At the same time, NASA has struggled to complete projects that remain on the ground. In June, officials announced that the James Webb Space Telescope, the scientific successor to Hubble that was supposed to launch in October 2018, would be delayed until March 2021 and would require $800 million more to complete. Development was plagued by technical mishaps by the project’s contractor, Northrop Grumman, a federal report found.
In October, NASA said its burgeoning astronaut-transportation program would continue to run behind schedule. The first test flights by SpaceX and Boeing, the companies providing the technology, have been pushed to 2019.
Read: A failed launch may ground the world’s astronauts for the foreseeable future.
And last week, the office of NASA’s inspector general published a scathing report about the Space Launch System, the rocket the agency hopes will someday carry astronauts to the moon and beyond. The blame fell once again on the project contractor. Boeing, the inspector general determined, was responsible for billions of dollars in delays.
On top of that, NASA is currently waiting on the results of a Russia-led investigation into a mysterious hardware malfunction on the International Space Station that Bridenstine’s Russian counterpart briefly suggested could have been a product of sabotage.
I spoke with Bridenstine on Thursday about the nerve-racking Soyuz launch failure, the state of NASA, and his plans for the agency. Our conversation has been lightly edited for length and clarity.
Marina Koren: You were in Kazakhstan when the Soyuz capsule had to make an emergency landing. When did you first learn that that was happening, and what were your immediate thoughts?
Jim Bridenstine: I was with my counterpart, Dmitry Rogozin, the general director for Roscosmos, the Russian space agency. We were out at the launchpad—there’s a viewing area that’s maybe three-quarters of a mile away from where the launchpad is, and in that viewing area, there’s a couple of small houses that he had access to. So we were outside, we watched the launch. It was absolutely beautiful. Everything looked like it was going according to plan. The rocket eventually got to where it was just a tiny little dot in the sky.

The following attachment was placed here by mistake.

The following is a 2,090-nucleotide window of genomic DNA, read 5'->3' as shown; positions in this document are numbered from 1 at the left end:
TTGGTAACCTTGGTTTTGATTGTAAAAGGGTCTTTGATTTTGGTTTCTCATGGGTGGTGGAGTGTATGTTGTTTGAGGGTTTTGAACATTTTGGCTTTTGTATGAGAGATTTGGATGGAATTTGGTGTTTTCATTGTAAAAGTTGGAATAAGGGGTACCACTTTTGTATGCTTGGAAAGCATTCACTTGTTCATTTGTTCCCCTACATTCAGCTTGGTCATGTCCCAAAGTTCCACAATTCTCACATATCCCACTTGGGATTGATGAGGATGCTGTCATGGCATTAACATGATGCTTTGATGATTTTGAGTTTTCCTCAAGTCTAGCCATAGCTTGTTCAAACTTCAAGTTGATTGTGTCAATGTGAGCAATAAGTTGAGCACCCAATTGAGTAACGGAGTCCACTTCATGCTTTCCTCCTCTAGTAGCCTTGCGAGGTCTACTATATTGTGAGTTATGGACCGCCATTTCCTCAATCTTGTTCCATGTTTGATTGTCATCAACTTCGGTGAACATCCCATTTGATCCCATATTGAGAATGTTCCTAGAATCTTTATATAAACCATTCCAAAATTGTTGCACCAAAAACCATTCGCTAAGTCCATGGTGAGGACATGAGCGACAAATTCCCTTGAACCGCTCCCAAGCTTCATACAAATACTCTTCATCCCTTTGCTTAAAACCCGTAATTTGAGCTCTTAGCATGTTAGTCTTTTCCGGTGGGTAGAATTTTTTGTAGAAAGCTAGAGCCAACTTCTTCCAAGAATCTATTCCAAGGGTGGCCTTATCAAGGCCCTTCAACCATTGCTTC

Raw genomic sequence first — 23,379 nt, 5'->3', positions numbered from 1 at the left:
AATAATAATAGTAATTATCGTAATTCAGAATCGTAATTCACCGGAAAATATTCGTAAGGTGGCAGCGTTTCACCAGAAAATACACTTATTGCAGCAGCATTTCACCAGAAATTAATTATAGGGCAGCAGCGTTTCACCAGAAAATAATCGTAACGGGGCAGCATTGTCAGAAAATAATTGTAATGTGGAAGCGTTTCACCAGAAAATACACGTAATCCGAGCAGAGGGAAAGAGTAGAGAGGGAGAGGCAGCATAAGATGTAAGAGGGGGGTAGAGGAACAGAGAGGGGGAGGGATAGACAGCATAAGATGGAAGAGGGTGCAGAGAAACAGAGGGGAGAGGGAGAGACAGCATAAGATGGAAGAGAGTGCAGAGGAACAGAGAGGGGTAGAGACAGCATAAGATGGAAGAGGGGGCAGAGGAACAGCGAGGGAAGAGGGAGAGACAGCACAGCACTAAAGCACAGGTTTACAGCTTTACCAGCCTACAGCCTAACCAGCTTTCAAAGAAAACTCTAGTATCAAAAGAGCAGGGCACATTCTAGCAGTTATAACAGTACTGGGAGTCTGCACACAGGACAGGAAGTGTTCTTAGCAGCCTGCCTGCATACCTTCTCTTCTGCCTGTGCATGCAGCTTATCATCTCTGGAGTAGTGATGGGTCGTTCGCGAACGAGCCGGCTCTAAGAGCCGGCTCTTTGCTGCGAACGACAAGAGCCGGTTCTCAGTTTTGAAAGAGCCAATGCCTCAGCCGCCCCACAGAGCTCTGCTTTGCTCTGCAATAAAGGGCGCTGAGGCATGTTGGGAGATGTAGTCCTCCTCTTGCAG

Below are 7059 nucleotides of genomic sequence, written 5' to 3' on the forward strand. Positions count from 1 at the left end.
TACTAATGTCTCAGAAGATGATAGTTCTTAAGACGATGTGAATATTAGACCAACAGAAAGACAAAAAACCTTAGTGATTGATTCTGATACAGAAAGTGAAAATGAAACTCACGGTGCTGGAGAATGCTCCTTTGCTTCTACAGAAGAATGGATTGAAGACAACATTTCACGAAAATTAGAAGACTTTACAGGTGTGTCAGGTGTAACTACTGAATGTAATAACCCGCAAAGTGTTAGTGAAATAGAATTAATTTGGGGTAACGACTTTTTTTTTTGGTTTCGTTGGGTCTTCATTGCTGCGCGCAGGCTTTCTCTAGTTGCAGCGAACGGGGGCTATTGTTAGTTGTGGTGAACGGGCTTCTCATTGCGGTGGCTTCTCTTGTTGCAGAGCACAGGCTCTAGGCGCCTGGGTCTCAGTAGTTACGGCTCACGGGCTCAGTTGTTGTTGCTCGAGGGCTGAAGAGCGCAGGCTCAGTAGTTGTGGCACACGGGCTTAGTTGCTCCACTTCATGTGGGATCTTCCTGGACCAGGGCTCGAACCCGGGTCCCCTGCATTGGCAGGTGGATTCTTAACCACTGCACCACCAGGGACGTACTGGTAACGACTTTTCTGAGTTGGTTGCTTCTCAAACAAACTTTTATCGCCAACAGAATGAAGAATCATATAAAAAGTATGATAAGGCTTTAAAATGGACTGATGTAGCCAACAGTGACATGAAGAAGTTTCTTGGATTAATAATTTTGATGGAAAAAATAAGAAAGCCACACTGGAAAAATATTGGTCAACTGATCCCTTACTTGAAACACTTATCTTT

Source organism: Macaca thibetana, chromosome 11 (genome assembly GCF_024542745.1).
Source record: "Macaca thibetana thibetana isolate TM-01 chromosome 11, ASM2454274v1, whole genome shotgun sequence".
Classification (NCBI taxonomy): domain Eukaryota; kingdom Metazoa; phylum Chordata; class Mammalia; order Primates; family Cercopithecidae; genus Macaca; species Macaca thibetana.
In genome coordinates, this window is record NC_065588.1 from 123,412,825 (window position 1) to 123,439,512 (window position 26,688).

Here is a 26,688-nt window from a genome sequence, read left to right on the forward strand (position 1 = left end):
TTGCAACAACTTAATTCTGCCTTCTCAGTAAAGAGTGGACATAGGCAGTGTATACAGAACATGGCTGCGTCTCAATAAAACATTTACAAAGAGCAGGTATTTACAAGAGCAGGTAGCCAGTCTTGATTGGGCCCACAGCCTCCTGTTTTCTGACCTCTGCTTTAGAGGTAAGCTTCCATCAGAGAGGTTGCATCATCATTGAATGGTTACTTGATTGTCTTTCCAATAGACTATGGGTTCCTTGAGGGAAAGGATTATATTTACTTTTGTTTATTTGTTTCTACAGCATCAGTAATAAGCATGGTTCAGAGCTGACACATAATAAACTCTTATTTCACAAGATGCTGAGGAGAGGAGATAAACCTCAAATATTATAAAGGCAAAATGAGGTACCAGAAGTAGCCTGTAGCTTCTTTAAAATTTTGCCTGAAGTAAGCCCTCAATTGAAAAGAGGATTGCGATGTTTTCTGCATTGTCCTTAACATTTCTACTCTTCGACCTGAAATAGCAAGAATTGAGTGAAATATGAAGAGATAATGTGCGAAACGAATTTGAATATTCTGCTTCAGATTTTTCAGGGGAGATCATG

I went inside the house and started listening to the data that was coming. It was coming in in Russian, and I had an interpreter with me. At one point, I heard the interpreter say that [the crew told flight controllers], “We have a feeling of weightlessness.” And I thought that might be a little odd this early in the launch, because they were still being propelled [to orbit]. And then I heard the interpreter say that “we’re feeling 6.7 g” [6.7 times the force of gravity bearing down on them], and that’s when I realized that this has been a launch abort.
Rogozin stood up and he was speaking Russian with all of the engineers and technicians that were around, and then he just left the room. We got on our bus and headed back to the area where the American engineers and experts were. On the way there, we were communicating via text and phone; we were trying to figure out where are they in the launch-abort process. Because at this time, they’re 200 miles downrange, so we can’t really see anything, and the communications way out there are not good because it’s literally over the middle of nowhere in Kazakhstan. So we lost communications for a matter of minutes. Eventually we got it back. The crew was communicating with the rescue helicopters, and they were saying that they were in good condition.